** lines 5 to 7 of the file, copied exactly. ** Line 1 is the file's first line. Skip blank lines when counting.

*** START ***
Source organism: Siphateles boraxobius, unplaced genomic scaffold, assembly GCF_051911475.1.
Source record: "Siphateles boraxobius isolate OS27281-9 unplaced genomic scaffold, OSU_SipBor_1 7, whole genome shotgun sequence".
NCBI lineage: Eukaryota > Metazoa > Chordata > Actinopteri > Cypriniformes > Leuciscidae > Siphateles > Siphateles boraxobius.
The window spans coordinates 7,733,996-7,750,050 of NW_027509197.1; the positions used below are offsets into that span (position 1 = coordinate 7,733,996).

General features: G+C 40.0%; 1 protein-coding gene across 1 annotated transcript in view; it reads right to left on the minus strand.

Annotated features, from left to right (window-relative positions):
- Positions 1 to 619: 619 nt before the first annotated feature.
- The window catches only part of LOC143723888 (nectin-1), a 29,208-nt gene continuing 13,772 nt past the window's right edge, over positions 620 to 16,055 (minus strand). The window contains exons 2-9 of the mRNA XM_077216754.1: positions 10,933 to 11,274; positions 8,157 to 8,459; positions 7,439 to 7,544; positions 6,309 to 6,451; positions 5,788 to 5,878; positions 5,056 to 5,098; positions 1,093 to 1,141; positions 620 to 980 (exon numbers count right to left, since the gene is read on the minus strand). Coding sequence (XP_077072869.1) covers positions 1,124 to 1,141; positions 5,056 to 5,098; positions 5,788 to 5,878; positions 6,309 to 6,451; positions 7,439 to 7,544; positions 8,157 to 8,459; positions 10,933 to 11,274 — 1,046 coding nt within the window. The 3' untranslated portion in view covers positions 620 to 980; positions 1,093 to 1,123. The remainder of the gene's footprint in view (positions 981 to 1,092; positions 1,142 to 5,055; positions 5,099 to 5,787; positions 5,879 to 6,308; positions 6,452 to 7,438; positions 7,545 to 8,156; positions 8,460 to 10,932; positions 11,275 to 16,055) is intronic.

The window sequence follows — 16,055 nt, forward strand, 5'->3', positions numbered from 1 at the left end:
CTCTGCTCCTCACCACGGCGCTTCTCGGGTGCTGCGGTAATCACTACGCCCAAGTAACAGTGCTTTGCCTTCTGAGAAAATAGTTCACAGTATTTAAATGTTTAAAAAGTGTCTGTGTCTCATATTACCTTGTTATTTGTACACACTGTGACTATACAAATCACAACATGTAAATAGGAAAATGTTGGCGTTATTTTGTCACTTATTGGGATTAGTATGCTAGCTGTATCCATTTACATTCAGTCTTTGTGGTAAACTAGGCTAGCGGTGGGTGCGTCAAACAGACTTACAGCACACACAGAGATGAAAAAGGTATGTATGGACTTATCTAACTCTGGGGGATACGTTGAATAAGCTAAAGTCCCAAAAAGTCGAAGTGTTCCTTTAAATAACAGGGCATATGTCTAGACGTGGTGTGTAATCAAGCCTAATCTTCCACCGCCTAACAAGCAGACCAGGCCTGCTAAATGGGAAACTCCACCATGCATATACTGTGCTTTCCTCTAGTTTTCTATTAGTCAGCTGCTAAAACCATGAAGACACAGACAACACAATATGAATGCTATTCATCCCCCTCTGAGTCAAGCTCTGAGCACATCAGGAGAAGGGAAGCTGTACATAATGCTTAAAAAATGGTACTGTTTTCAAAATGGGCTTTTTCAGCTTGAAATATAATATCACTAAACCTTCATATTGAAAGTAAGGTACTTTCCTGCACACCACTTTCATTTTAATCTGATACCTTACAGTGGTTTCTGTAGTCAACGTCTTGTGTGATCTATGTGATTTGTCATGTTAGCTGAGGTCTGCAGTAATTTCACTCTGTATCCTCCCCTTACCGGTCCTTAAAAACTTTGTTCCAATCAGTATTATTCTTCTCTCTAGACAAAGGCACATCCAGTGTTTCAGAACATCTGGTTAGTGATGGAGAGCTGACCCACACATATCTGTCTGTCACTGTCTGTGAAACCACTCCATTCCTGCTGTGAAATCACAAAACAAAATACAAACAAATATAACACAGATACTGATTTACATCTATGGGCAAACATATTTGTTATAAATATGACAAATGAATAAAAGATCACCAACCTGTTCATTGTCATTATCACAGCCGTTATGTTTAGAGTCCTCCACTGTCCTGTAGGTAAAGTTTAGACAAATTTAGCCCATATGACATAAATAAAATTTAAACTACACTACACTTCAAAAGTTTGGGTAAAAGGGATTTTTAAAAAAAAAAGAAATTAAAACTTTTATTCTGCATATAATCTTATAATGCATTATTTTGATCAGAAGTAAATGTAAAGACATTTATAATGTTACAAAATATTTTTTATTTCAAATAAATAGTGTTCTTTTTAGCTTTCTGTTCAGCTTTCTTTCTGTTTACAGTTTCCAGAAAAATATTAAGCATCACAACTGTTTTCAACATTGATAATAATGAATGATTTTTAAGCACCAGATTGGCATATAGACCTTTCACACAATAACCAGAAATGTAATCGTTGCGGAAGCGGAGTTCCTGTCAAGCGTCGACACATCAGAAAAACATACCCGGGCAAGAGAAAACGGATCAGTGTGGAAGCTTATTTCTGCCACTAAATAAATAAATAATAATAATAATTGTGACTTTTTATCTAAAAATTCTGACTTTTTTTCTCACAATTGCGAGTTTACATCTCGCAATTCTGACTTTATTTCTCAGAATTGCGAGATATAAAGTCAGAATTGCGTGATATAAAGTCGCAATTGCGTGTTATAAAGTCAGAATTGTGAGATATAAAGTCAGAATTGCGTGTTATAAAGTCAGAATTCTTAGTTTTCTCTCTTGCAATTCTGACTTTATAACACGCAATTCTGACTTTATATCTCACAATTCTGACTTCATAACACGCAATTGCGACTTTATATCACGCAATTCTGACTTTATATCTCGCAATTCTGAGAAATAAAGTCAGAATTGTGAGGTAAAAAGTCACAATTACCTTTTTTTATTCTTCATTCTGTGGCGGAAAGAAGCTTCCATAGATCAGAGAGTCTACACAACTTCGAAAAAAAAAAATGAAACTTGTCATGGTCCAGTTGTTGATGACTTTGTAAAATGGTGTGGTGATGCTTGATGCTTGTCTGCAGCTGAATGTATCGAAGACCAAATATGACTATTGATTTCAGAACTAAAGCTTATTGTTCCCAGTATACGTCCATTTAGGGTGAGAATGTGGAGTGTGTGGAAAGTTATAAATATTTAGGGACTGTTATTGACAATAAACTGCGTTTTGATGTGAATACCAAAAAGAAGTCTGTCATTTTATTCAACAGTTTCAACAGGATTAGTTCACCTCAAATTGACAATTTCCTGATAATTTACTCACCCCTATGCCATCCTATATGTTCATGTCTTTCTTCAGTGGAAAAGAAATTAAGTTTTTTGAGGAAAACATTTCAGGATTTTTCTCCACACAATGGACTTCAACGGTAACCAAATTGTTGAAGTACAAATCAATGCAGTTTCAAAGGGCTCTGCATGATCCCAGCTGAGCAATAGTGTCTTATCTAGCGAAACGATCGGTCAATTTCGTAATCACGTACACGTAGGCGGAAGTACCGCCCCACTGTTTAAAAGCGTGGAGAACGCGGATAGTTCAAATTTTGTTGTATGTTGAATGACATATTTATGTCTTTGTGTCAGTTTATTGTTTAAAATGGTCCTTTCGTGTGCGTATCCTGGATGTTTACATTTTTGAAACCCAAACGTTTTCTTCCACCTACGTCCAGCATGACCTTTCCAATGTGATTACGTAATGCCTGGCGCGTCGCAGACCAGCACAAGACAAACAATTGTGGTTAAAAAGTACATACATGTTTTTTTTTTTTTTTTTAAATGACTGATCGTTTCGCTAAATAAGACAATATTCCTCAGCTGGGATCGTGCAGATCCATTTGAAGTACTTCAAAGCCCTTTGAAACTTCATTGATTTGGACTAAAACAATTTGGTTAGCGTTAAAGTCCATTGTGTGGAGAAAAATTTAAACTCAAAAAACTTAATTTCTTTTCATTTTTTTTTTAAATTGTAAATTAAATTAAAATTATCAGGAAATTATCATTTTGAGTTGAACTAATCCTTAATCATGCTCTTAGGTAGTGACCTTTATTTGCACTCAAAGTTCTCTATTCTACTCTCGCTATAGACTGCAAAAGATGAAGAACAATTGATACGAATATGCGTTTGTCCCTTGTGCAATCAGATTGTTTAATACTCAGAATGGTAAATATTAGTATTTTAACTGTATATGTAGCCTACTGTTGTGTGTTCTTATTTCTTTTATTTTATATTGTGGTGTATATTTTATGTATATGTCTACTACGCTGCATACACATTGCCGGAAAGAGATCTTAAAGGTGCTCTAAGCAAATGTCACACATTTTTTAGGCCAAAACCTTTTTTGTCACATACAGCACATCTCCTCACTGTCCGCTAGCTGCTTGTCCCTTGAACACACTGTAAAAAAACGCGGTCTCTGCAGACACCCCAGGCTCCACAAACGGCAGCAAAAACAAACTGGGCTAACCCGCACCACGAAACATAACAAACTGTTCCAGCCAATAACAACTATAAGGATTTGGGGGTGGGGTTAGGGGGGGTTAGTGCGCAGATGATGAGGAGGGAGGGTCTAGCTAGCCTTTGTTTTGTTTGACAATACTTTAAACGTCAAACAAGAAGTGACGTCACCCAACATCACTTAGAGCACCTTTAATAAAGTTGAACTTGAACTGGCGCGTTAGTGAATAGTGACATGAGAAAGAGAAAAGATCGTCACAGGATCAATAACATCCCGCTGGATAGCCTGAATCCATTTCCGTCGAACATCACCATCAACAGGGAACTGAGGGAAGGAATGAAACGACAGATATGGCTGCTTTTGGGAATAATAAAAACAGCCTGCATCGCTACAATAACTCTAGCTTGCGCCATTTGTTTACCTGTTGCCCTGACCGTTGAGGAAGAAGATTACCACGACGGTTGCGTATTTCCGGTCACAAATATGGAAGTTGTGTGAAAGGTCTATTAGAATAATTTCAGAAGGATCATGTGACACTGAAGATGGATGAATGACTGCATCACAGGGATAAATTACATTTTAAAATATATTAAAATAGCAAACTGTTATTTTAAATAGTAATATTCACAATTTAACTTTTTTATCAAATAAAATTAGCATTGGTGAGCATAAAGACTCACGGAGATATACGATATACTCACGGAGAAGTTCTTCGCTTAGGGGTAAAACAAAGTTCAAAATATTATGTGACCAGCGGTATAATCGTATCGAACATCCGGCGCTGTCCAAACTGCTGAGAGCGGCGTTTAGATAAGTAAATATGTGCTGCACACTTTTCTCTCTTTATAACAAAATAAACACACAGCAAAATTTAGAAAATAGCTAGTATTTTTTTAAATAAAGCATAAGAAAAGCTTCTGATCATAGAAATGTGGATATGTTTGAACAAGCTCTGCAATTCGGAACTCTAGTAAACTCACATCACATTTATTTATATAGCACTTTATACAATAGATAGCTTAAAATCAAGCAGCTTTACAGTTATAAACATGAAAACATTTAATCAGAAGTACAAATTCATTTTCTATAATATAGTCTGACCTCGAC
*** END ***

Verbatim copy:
General features: G+C 40.0%; 1 protein-coding gene across 1 annotated transcript in view; it reads right to left on the minus strand.

Annotated features, from left to right (window-relative positions):
- Positions 1 to 619: 619 nt before the first annotated feature.